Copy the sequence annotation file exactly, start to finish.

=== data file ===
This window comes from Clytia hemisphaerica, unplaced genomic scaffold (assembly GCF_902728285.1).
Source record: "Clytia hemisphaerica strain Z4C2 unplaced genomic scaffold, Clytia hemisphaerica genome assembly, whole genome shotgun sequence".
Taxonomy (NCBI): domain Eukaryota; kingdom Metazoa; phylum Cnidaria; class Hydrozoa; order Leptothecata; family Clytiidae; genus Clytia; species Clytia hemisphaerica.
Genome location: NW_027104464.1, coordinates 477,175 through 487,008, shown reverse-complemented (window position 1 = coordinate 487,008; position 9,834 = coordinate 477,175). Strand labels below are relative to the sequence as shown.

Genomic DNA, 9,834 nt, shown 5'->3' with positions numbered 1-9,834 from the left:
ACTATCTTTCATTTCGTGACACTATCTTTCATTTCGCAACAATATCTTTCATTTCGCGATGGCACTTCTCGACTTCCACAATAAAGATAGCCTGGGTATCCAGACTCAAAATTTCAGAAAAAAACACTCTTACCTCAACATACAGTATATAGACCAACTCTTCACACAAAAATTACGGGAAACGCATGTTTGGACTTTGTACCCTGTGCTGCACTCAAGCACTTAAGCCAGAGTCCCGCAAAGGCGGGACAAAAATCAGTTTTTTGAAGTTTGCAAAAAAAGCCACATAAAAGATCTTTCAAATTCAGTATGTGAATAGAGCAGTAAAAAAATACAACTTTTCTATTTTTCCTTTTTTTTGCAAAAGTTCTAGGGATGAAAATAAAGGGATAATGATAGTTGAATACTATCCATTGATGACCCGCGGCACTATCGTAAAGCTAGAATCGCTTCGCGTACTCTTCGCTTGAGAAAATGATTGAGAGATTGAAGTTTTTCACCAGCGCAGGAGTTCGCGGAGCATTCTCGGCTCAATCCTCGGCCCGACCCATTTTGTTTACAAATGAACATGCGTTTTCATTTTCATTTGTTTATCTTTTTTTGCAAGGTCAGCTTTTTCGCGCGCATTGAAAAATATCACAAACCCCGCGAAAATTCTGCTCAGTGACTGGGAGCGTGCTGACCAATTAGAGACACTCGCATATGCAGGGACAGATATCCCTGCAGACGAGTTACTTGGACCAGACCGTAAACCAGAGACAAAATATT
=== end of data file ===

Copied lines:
This window comes from Clytia hemisphaerica, unplaced genomic scaffold (assembly GCF_902728285.1).
Source record: "Clytia hemisphaerica strain Z4C2 unplaced genomic scaffold, Clytia hemisphaerica genome assembly, whole genome shotgun sequence".
Taxonomy (NCBI): domain Eukaryota; kingdom Metazoa; phylum Cnidaria; class Hydrozoa; order Leptothecata; family Clytiidae; genus Clytia; species Clytia hemisphaerica.
Genome location: NW_027104464.1, coordinates 477,175 through 487,008, shown reverse-complemented (window position 1 = coordinate 487,008; position 9,834 = coordinate 477,175). Strand labels below are relative to the sequence as shown.

Genomic DNA, 9,834 nt, shown 5'->3' with positions numbered 1-9,834 from the left:
ACTATCTTTCATTTCGTGACACTATCTTTCATTTCGCAACAATATCTTTCATTTCGCGATGGCACTTCTCGACTTCCACAATAAAGATAGCCTGGGTATCCAGACTCAAAATTTCAGAAAAAAACACTCTTACCTCAACATACAGTATATAGACCAACTCTTCACACAAAAATTACGGGAAACGCATGTTTGGACTTTGTACCCTGTGCTGCACTCAAGCACTTAAGCCAGAGTCCCGCAAAGGCGGGACAAAAATCAGTTTTTTGAAGTTTGCAAAAAAAGCCACATAAAAGATCTTTCAAATTCAGTATGTGAATAGAGCAGTAAAAAAATACAACTTTTCTATTTTTCCTTTTTTTTGCAAAAGTTCTAGGGATGAAAATAAAGGGATAATGATAGTTGAATACTATCCATTGATGACCCGCGGCACTATCGTAAAGCTAGAATCGCTTCGCGTACTCTTCGCTTGAGAAAATGATTGAGAGATTGAAGTTTTTCACCAGCGCAGGAGTTCGCGGAGCATTCTCGGCTCAATCCTCGGCCCGACCCATTTTGTTTACAAATGAACATGCGTTTTCATTTTCATTTGTTTATCTTTTTTTGCAAGGTCAGCTTTTTCGCGCGCATTGAAAAATATCACAAACCCCGCGAAAATTCTGCTCAGTGACTGGGAGCGTGCTGACCAATTAGAGACACTCGCATATGCAGGGACAGATATCCCTGCAGACGAGTTACTTGGACCAGACCGTAAACCAGAGACAAAATATT